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The language in criteria above is based on or summarized from:
American Psychiatric Association. (2000). Diagnostic and statistical manual of mental disorders, fourth edition (DSM IV-TR). Washington, DC: American Psychiatric Association.
Sam Vaknin. (1999, 2001, 2003). Malignant Self Love - Narcissism Revisited, fifth revised printing. Prague and Skopje: Narcissus Publication.
("Malignant Self Love - Narcissism Revisited" http://www.geocities.com/vaksam/faq1.html )
I. PATHOLOGICAL NARCISSISM OVERVIEW
Whether narcissism and its pathology are results of genetic programming (see Anthony Benis and others) or of dysfunctional families and faulty upbringing or of anomic societies and disruptive socialization processes - is still an unresolved debate. The scarcity of scientific research, fuzziness of diagnosic criteria and differential diagnoses make it unlikely that this will be settled soon one way or other.
It is psychoanalytic belief that we are all Narcissists at an early stage of our lives. As infants and toddlers we all feel that we are center of Universe, most import ant, omnipotent and omniscient beings.
At that phase of our development, our parents are perceived by us to be mythical figures, immortal and awesomely powerful, there solely to cater to our needs, to protect and nourish us.
Both Self and others are viewed immaturely, as idealizations. This, in psychodynamic models, is called phase of "primary" narcissism.
Inevitably, inexorable processes and conflicts of life erode these perceptions and reduce ideal into the real.
Adaptation is a process of disillusionment. If this process is abrupt, inconsistent, unpredictable, capricious, arbitrary and intense - injuries sustained by infant's tender, budding, self-esteem, are severe and, often, irreversible. Moreover, empathic support of our caretakers (the Primary Objects, parents) is crucial. In its absence, our sense of self-worth and self-esteem in adulthood tends to fluctuate, to alternate between over-valuation (idealization) and devaluation of both Self and others. Narcissistic adults are widely thought to be result of bitter disappointment, of radical disillusionment in significant others in their infancy. Healthy adults accept their self-limitations (the boundaries and limitations of their selves). They accept disappointments, setbacks, failures, criticism and disillusionment with grace and tolerance. Their self-esteem is constant and positive, not substantially affected by outside events, no matter how severe.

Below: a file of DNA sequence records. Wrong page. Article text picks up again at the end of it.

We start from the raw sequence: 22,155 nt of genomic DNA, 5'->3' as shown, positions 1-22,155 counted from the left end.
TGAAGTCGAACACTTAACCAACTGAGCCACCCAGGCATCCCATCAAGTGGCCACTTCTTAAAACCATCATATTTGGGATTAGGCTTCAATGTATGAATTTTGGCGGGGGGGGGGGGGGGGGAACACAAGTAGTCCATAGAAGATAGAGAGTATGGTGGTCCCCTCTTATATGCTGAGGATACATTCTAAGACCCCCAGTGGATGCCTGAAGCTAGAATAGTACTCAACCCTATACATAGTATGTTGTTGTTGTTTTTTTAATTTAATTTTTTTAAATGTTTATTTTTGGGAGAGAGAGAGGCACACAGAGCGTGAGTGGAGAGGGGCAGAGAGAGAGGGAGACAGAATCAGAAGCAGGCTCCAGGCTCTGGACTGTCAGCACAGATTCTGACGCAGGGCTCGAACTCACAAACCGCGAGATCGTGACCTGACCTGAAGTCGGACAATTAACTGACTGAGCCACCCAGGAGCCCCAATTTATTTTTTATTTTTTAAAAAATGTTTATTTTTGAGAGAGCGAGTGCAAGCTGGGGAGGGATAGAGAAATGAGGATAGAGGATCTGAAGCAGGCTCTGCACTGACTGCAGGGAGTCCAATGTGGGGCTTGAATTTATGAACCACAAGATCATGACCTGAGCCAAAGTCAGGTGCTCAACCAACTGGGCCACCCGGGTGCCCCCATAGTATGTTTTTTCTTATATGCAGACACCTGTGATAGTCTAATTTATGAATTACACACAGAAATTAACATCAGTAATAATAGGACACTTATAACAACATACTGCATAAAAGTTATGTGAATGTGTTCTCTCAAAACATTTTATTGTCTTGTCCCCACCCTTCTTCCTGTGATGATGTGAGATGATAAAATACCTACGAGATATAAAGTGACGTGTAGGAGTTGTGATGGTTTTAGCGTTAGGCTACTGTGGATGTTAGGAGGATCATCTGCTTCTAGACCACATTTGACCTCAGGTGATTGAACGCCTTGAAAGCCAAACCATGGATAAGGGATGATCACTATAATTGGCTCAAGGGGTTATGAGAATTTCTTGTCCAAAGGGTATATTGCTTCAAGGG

Sam Vaknin is the author of Malignant Self Love - Narcissism Revisited and After the Rain - How the West Lost the East. He is a columnist for Central Europe Review, United Press International (UPI) and eBookWeb and the editor of mental health and Central East Europe categories in The Open Directory, Suite101 and searcheurope.com.
Visit Sam's Web site at http://samvak.tripod.com